The joy of togetherness was simple last week. Each day the Niswarth team would take part in a unique set of life-changing experiences. Our activities stirred up intense emotions, and each evening we would talk, reflect, and work through them together. I eventually identified the members of the group as the only twelve people who could truly understand what I was going through that week. At the same time, the making and processing of our own experiences merged to form a collective group experience that brought us even closer together. Each morning we dove into our day with positivity and love, and each evening came together to reflect, all the while with a sense of unity and joy in going through it all together.
This week, our joy of togetherness has become more complicated. The Niswarth team has grown by eighteen Akanksha students and formed many smaller groups, each of which will do its own DFC project. Sometimes we are not even together in our small groups, but roaming around our assigned Akanksha schools in pairs talking with students and teachers in order to gather information for our DFC. I found myself going almost a whole day with just a glimpse of many of the people I am used to seeing so often. However, on Saturday all of us - Andover and Akanksha students and teachers - went on a hike to Sinhagad Fort. The trek was just what I needed to make me remember what that simple joy of being together feels like, and gave me the ability to recognize it even in more complicated scenarios. We weren't expecting to be hiking at all. In fact, when we left the cars behind after finding out the auto road was too busy, many of us were in sandals or carrying heavy backpacks. But we weren't deterred from having a great time! We worked our way up the mountain, all of us facing the same challenge together and helping each other to overcome it. After many steps, a few rest stops, and countless selfies, we reached the top. Amidst the cheering, continued picture taking, and comparisons of our muddy clothing and hands, I again felt that simple, genuine feeling of joy at being together with an amazing group of people.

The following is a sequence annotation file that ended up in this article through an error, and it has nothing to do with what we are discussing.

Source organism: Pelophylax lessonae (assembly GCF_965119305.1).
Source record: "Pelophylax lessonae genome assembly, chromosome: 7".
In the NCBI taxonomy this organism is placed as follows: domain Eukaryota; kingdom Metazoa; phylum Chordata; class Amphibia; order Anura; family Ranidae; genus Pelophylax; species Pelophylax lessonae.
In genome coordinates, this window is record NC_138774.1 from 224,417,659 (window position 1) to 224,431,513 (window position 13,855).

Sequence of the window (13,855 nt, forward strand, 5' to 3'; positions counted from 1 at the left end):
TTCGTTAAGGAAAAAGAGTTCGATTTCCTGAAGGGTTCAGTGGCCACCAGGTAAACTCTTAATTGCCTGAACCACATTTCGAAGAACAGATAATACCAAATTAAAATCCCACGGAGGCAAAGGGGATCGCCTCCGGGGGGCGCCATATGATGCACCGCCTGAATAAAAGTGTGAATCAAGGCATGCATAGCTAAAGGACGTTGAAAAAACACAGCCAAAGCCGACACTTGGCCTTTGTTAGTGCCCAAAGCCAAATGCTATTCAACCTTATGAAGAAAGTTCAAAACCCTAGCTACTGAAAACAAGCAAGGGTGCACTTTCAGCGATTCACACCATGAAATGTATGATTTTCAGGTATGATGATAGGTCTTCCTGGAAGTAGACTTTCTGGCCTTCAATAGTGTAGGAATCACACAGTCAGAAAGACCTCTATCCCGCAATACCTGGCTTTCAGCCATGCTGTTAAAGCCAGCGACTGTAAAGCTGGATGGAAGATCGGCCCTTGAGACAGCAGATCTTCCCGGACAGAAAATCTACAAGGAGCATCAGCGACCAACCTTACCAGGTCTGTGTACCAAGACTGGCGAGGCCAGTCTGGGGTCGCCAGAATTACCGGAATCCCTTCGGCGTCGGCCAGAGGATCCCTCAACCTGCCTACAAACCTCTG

I don't want to lose that feeling of joy or allow it to get tangled up amongst the new experiences of this week any more than I have already let it happen. After sharing so much happiness as a whole group, I am excited to bring that same feeling to the smaller groups I am a part of. The hike has reminded me that the "joy of togetherness" Niswarth has come to embrace over the past weeks is a joy that can be felt with any group at any time. It never has to be complicated.